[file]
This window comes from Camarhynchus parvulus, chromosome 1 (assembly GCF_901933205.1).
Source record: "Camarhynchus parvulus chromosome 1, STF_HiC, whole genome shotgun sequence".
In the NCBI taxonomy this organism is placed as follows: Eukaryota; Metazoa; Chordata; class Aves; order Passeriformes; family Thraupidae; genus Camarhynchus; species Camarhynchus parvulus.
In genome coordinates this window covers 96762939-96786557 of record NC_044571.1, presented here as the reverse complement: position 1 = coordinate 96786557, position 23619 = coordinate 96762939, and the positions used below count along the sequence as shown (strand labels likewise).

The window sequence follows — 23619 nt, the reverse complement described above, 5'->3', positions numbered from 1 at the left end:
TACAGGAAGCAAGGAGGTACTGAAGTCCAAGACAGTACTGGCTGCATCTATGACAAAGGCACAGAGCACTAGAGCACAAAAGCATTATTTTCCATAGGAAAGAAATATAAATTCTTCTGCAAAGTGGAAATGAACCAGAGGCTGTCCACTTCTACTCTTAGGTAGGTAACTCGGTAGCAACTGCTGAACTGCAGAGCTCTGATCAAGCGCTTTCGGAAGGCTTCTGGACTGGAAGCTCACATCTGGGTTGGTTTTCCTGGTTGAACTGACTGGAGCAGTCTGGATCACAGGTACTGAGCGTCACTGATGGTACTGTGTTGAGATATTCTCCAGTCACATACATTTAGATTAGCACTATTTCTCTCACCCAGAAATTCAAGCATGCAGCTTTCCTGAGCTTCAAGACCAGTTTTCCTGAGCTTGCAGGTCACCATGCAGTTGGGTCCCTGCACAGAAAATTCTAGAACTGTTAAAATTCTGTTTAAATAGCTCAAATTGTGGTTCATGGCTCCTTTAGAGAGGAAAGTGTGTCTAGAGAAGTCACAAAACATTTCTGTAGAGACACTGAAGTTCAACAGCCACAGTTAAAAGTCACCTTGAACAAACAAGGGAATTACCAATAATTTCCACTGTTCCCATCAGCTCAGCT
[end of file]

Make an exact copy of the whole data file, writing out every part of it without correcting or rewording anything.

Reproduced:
This window comes from Camarhynchus parvulus, chromosome 1 (assembly GCF_901933205.1).
Source record: "Camarhynchus parvulus chromosome 1, STF_HiC, whole genome shotgun sequence".
In the NCBI taxonomy this organism is placed as follows: Eukaryota; Metazoa; Chordata; class Aves; order Passeriformes; family Thraupidae; genus Camarhynchus; species Camarhynchus parvulus.
In genome coordinates this window covers 96762939-96786557 of record NC_044571.1, presented here as the reverse complement: position 1 = coordinate 96786557, position 23619 = coordinate 96762939, and the positions used below count along the sequence as shown (strand labels likewise).

The window sequence follows — 23619 nt, the reverse complement described above, 5'->3', positions numbered from 1 at the left end:
TACAGGAAGCAAGGAGGTACTGAAGTCCAAGACAGTACTGGCTGCATCTATGACAAAGGCACAGAGCACTAGAGCACAAAAGCATTATTTTCCATAGGAAAGAAATATAAATTCTTCTGCAAAGTGGAAATGAACCAGAGGCTGTCCACTTCTACTCTTAGGTAGGTAACTCGGTAGCAACTGCTGAACTGCAGAGCTCTGATCAAGCGCTTTCGGAAGGCTTCTGGACTGGAAGCTCACATCTGGGTTGGTTTTCCTGGTTGAACTGACTGGAGCAGTCTGGATCACAGGTACTGAGCGTCACTGATGGTACTGTGTTGAGATATTCTCCAGTCACATACATTTAGATTAGCACTATTTCTCTCACCCAGAAATTCAAGCATGCAGCTTTCCTGAGCTTCAAGACCAGTTTTCCTGAGCTTGCAGGTCACCATGCAGTTGGGTCCCTGCACAGAAAATTCTAGAACTGTTAAAATTCTGTTTAAATAGCTCAAATTGTGGTTCATGGCTCCTTTAGAGAGGAAAGTGTGTCTAGAGAAGTCACAAAACATTTCTGTAGAGACACTGAAGTTCAACAGCCACAGTTAAAAGTCACCTTGAACAAACAAGGGAATTACCAATAATTTCCACTGTTCCCATCAGCTCAGCT